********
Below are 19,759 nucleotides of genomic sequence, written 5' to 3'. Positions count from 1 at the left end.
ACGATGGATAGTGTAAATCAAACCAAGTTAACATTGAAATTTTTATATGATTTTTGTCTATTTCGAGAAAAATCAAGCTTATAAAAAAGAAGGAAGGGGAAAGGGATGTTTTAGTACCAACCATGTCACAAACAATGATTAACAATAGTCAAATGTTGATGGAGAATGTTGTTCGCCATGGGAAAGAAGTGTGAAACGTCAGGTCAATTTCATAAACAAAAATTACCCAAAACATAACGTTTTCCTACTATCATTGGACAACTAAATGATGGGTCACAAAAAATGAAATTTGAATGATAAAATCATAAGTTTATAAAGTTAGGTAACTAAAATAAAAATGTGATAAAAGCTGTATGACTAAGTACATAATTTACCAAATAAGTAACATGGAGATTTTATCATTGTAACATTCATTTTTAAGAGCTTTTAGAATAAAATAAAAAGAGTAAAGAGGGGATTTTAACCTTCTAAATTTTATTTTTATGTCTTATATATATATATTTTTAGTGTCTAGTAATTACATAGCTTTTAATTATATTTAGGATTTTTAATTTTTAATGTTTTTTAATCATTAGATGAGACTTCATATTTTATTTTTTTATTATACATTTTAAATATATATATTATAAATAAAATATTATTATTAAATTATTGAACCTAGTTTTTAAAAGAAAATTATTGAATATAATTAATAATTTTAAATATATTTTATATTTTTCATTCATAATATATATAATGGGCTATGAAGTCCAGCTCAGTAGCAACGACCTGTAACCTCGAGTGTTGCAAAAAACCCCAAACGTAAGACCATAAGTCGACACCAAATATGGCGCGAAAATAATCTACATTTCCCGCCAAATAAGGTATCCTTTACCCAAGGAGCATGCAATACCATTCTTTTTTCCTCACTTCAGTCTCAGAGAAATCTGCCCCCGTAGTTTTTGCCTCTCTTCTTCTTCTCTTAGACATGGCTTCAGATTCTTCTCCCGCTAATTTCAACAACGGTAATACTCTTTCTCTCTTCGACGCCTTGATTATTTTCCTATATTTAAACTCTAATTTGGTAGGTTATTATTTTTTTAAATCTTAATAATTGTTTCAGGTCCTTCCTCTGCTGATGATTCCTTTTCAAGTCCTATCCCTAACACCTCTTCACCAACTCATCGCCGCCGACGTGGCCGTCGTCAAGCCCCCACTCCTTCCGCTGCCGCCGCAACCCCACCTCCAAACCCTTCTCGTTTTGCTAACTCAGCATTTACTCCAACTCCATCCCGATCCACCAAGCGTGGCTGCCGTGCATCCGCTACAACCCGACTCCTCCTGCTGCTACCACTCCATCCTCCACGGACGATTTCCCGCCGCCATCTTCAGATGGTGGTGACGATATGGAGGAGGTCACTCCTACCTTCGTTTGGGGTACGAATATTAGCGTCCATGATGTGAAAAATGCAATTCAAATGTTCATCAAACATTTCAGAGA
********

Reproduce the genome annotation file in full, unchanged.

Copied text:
Below are 19,759 nucleotides of genomic sequence, written 5' to 3'. Positions count from 1 at the left end.
ACGATGGATAGTGTAAATCAAACCAAGTTAACATTGAAATTTTTATATGATTTTTGTCTATTTCGAGAAAAATCAAGCTTATAAAAAAGAAGGAAGGGGAAAGGGATGTTTTAGTACCAACCATGTCACAAACAATGATTAACAATAGTCAAATGTTGATGGAGAATGTTGTTCGCCATGGGAAAGAAGTGTGAAACGTCAGGTCAATTTCATAAACAAAAATTACCCAAAACATAACGTTTTCCTACTATCATTGGACAACTAAATGATGGGTCACAAAAAATGAAATTTGAATGATAAAATCATAAGTTTATAAAGTTAGGTAACTAAAATAAAAATGTGATAAAAGCTGTATGACTAAGTACATAATTTACCAAATAAGTAACATGGAGATTTTATCATTGTAACATTCATTTTTAAGAGCTTTTAGAATAAAATAAAAAGAGTAAAGAGGGGATTTTAACCTTCTAAATTTTATTTTTATGTCTTATATATATATATTTTTAGTGTCTAGTAATTACATAGCTTTTAATTATATTTAGGATTTTTAATTTTTAATGTTTTTTAATCATTAGATGAGACTTCATATTTTATTTTTTTATTATACATTTTAAATATATATATTATAAATAAAATATTATTATTAAATTATTGAACCTAGTTTTTAAAAGAAAATTATTGAATATAATTAATAATTTTAAATATATTTTATATTTTTCATTCATAATATATATAATGGGCTATGAAGTCCAGCTCAGTAGCAACGACCTGTAACCTCGAGTGTTGCAAAAAACCCCAAACGTAAGACCATAAGTCGACACCAAATATGGCGCGAAAATAATCTACATTTCCCGCCAAATAAGGTATCCTTTACCCAAGGAGCATGCAATACCATTCTTTTTTCCTCACTTCAGTCTCAGAGAAATCTGCCCCCGTAGTTTTTGCCTCTCTTCTTCTTCTCTTAGACATGGCTTCAGATTCTTCTCCCGCTAATTTCAACAACGGTAATACTCTTTCTCTCTTCGACGCCTTGATTATTTTCCTATATTTAAACTCTAATTTGGTAGGTTATTATTTTTTTAAATCTTAATAATTGTTTCAGGTCCTTCCTCTGCTGATGATTCCTTTTCAAGTCCTATCCCTAACACCTCTTCACCAACTCATCGCCGCCGACGTGGCCGTCGTCAAGCCCCCACTCCTTCCGCTGCCGCCGCAACCCCACCTCCAAACCCTTCTCGTTTTGCTAACTCAGCATTTACTCCAACTCCATCCCGATCCACCAAGCGTGGCTGCCGTGCATCCGCTACAACCCGACTCCTCCTGCTGCTACCACTCCATCCTCCACGGACGATTTCCCGCCGCCATCTTCAGATGGTGGTGACGATATGGAGGAGGTCACTCCTACCTTCGTTTGGGGTACGAATATTAGCGTCCATGATGTGAAAAATGCAATTCAAATGTTCATCAAACATTTCAGAGA